If reading diverse voices with social justice content matters to you, please support this author and pre-order his book now. It publishes in September 2020.

Many thanks to NetGalley, Perseus Books, Public Affairs / Bold Type Books, and the author for a digital advanced reader’s copy in exchange for this honest review.
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A very good call to arms and critique of the state of the nation. It's not pretty, but Smith's wide-lens view is smart and lays out the root of American problems succinctly, shining a hard light on endemic racism, toxic masculinity, capitalism, the justice system, politics, and the longstanding delusion labeled the American dream. There are no easy answers or binary rhetoric, which makes this a good book to read right now. How we got to this place—or the place we were at when Smith wrote the book, which is just short of this even harsher point in time—is not easily answerable, but it is understandable, and he does a good job of making the case for a broad and deep revolution.
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"Stakes is High" falls into the category of books that everyone should read. As a self-identifying liberal, this book puts into perspective how even if Hillary Clinton won the 2016 election, while it would have been better than the current presidency, the reality is that the inequality that has existed in this country since its founding will continue without a complete overhaul of our systems. I appreciation Smith's discussion on how, as liberals, especially white liberals, we can't put blame on the groups of people who voted for Trump unless we look at our long history that has allowed white supremacy, misogyny, transphobia/homophobia, discrimination against immigrants, and economic privilege by only certain groups of people to perpetuate. Many of the ideals that Americans profess that make us a united country, like the ability to live the American Dream, are a myth to those who work low wage jobs, graduate from schools without receiving a solid education, or face other daily (and lifelong) injustices. Overall, this book will raise awareness about the true history and current state of America, as well as lead you to think about how you can contribute to making this a better country for everyone.
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Wow, this was fantastic!  A slim, but potent volume of essays covering a variety of difficult subjects, including race, policing, rape culture, etc.  Smith has a way of writing eloquent prose that is direct and thought-provoking, making it both incredibly effective and readable.  I found myself re-reading and highlighting so many lines so I could adequately absorb them.  His writing has me questioning my preconceived notions about a lot of things. Smith is an idealist proposes some pretty controversial ideas, like abolishing the police for instance.   There are so many things we accept as part of society that really should be questioned.  If a flawed system is in place, making slight changes to that system won’t fix it.  These essays will stay with me and I plan to pick up Smith’s previous book!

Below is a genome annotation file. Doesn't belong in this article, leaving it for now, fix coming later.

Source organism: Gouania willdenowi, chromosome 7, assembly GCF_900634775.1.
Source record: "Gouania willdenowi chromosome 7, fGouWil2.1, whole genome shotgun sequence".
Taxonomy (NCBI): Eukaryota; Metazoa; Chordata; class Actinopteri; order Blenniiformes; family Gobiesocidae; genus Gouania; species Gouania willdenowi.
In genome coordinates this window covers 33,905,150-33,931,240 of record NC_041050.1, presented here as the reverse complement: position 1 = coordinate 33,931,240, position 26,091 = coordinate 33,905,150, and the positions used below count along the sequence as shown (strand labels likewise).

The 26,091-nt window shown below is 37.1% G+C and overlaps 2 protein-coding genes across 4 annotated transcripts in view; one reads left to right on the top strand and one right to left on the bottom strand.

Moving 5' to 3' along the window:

Thank you to NetGalley and Bold Type Books for providing a copy of this ARC.
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Simultaneously heartrending and a balm to the soul, the core of Stakes Is High is the present state of our country and our politics are not aberrations but instead reflect the path we've been on for years. As the author puts so eloquently, Trump is "a full expression of America's basest desires" and the "inevitable result of holding tight to the American Dream." And that American Dream is a farce, not "because of its relative unlikelihood, but because it rests on the very idea that inequality is natural and good."

As short as it is, this is a challenging and painful book to read, but Smith's skill with prose and his laser-like precision for describing our collective id make it well worth it.